The Midnight Ride of Paul Revere Essay
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In 1860, less than one hundred years after the event in which it is based on, the Midnight Ride of Paul Revere was immortalized in a children’s poem by Henry Wadsworth Longfellow. The poem became an instant classic and is mostly remembered by the opening line, “Listen my children and you shall hear, of the midnight ride of Paul Revere.” Written at a time when the United States was on the brink of a Civil War, it made some accurate accounts of what happened that night however, it was a children’s poem therefore a lot of the events were distorted and dramatized. The most important being, Paul Revere was not alone on his “Midnight Ride” as the poem says. William Dawes Jr. and Dr. Samuel Prescott also rode with him that night. Whatever…show more content…
England made any town meeting, except authorized by the governor illegal, and housed British soldiers in select public buildings. In Massachusetts the British military governor, General Gage, ordered his 3,500 British soldiers in Boston to seize armories and storehouses in Charlestown and Cambridge. After the seizure, 20,000 colonial militiamen mobilized to protect other military supply depots and in the town of Concord the famous defensive force, the Minutemen, were organized.2 With these acts Parliament declared that Massachusetts was in open rebellion. British Secretary of State, Lord Dartmouth, quickly ordered Gage to send his soldiers on a search and destroy mission to capture colonial leaders, and military supplies in Concord. “At the same time Gage would attempt to find, capture, or kill John Hancock and Samuel Adams.”3 The stage was set for the first major engagements of the American Revolution. Early in the evening on April 18, 1775 Dr. Joseph Warren, a prominent leader of the Sons of Liberty, became aware that Gage’s soldiers were marching to Boston common.4 Warren knew the warning had to get out so he summoned William Dawes, a local tanner and active Boston militiaman, for the important mission. Dawes instructions, the land route, were to ride to Lexington and Concord and report on the British movements and to notify colonial leaders along his routes. Dawes immediately rode
Boston’s most famous patriot-silversmith trained with his father, the French Huguenot silversmith Apollos Rivoire, also known as Paul Revere, Sr. (1702–1754), whose shop he inherited in 1754. With a fully equipped shop and many local patrons, he soon developed a thriving business and took on several apprentices himself. His clients included a number of family members (69.147) and neighbors, as well as political associates. He was married twice, first to Sarah Orne (ca. 1736–1773) and then to Rachel Walker (1745–1813), and was the father of sixteen children. An ardent revolutionary, Revere was active in political and civic organizations, including the Sons of Liberty. He began his military service in 1756 and was promoted in 1776 to the rank of lieutenant colonel. His role as a courier for the Committees of Correspondence is well known from his midnight ride on April 18, 1775, an event later immortalized by Henry Wadsworth Longfellow. As a member of St. Andrew’s Lodge, Revere was a devoted Freemason for fifty years, and many of his clients were also members of Boston’s Masonic lodges. His shop was large and exceptionally active, supplying patrons with merchandise as well as services, including the importation of foreign goods (46.40.1). Like other colonial merchants, he sold wrought silver and jewelry alongside imported textiles, foodstuffs, tools, and hardware. Documented instances of his relationships with other Boston craftsmen indicate a steady exchange of goods and services.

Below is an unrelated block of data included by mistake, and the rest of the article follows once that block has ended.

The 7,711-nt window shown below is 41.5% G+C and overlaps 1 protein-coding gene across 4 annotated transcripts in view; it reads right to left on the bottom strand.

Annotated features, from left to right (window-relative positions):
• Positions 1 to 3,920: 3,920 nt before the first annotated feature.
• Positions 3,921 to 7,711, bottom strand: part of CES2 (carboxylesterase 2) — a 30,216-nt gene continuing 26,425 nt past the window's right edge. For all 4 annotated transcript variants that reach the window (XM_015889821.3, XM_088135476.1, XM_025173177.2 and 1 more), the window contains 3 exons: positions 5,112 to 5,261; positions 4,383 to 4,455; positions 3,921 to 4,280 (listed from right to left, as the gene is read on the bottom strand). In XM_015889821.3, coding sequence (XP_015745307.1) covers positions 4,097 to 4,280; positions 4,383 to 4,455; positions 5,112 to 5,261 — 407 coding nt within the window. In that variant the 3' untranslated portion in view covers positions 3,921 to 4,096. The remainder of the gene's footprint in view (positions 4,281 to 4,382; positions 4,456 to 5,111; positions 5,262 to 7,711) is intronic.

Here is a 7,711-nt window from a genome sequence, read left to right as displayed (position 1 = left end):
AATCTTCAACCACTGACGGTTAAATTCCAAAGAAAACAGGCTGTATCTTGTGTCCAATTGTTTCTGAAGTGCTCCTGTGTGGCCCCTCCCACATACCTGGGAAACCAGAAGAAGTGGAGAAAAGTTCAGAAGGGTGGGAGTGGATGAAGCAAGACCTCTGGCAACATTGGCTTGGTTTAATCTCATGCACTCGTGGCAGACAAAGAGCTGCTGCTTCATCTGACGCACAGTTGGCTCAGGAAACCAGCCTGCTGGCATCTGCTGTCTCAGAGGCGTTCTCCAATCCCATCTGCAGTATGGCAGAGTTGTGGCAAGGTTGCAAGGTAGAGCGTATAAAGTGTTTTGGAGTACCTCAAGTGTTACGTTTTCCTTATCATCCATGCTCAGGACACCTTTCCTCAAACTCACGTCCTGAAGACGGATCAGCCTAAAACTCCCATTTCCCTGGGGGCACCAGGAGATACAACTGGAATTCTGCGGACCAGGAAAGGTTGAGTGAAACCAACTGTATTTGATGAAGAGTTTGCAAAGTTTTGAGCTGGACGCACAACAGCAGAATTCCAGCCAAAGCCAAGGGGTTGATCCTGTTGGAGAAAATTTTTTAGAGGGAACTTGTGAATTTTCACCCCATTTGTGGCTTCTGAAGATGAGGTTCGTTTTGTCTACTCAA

Revere’s work in silver is often divided into two periods, preceding and following the Revolutionary War. The earlier period features some of his most creative and varied designs, still under the sway of the curvilinear Rococo style (46.40.1; 38.98). By the postwar years, Neoclassicism was the dominant design aesthetic, and the output of Revere’s shop increased and became more standardized, aided by equipment such as the flatting mill he acquired in 1785, which simplified the production of sheet silver. Objects like the quintessentially Neoclassical teapots and sugar urns (33.120.543; 33.120.546a,b) were produced with newfound ease.
Many American silversmiths found it necessary or desirable to diversify their professional activities, and Revere was no exception. Following the Revolution, he branched into other fields, advertising in city directories as “Revere & Son, bell and cannon founders,” a joint venture with his son Joseph Warren Revere. He also expanded into the areas of copperplate engraving, printing, and dentistry and later established a copper rolling mill in Canton, Massachusetts. A silversmith, merchant, entrepreneur, family man, and patriotic citizen, Revere led a full and successful life. His surviving daybooks, kept intermittently between 1761 and 1797 (now in the Massachusetts Historical Society), offer a valuable window on the workings of an eighteenth-century silversmith’s business. By the end of his life, his silversmith shop was but one aspect of a wide-ranging business enterprise, and he took to styling himself “Paul Revere, Esquire.” One artistic measure of his success is the survival of two portraits, both now belonging to the Museum of Fine Arts in Boston. The earlier one portrays Revere as a young craftsman, painted by the fashionable John Singleton Copley (1768); the later, Revere as a prosperous elderly gentleman, painted by Gilbert Stuart (1813) five years before his death.
Beth Carver Wees
The American Wing, The Metropolitan Museum of Art